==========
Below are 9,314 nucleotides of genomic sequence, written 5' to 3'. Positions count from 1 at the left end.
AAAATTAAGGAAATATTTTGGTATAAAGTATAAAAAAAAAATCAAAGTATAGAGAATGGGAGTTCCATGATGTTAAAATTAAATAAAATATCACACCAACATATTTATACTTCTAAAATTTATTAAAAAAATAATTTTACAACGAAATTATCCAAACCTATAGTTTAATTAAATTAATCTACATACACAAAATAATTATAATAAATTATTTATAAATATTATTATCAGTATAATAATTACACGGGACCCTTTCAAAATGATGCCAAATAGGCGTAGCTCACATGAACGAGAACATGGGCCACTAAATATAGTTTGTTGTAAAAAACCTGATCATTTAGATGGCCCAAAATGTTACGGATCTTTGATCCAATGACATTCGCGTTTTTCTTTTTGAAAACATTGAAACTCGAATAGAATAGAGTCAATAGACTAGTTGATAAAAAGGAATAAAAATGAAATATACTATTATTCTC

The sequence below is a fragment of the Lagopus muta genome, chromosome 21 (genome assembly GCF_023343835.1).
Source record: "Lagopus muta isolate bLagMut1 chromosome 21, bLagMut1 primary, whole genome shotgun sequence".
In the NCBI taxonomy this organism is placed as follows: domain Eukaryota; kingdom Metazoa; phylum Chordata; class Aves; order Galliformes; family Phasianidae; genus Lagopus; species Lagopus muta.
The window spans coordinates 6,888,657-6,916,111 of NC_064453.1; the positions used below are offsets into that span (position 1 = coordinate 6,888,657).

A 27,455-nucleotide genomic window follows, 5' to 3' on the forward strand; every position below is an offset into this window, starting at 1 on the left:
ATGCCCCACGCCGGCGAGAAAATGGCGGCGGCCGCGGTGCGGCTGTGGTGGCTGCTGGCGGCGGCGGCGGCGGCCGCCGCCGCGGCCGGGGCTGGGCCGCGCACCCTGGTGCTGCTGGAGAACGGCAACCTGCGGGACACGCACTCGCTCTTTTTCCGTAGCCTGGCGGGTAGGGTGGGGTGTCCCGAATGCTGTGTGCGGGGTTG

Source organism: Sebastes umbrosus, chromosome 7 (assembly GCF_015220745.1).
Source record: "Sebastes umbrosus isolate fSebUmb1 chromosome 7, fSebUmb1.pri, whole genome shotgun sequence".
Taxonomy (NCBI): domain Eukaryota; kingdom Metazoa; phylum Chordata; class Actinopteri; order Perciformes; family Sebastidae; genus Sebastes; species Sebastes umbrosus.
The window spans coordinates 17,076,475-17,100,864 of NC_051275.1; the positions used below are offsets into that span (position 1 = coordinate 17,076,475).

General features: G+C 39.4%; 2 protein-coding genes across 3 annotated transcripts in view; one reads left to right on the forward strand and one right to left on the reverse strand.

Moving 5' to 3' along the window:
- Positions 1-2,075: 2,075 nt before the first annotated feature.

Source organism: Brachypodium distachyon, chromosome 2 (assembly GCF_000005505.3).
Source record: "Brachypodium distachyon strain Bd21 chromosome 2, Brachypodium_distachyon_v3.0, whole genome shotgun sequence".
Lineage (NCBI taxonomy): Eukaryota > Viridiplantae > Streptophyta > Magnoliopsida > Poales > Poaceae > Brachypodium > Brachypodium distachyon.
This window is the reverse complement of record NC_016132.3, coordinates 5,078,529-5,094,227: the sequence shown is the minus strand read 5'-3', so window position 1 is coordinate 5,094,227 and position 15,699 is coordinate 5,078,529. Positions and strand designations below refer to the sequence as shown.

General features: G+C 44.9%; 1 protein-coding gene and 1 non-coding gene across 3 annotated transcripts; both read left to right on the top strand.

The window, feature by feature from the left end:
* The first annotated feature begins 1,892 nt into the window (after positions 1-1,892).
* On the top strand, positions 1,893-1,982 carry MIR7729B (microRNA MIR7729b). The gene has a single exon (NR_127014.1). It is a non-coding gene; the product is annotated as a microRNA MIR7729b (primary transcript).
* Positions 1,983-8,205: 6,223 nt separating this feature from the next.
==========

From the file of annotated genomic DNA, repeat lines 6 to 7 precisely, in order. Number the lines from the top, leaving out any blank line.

The window spans coordinates 6,888,657-6,916,111 of NC_064453.1; the positions used below are offsets into that span (position 1 = coordinate 6,888,657).

A 27,455-nucleotide genomic window follows, 5' to 3' on the forward strand; every position below is an offset into this window, starting at 1 on the left: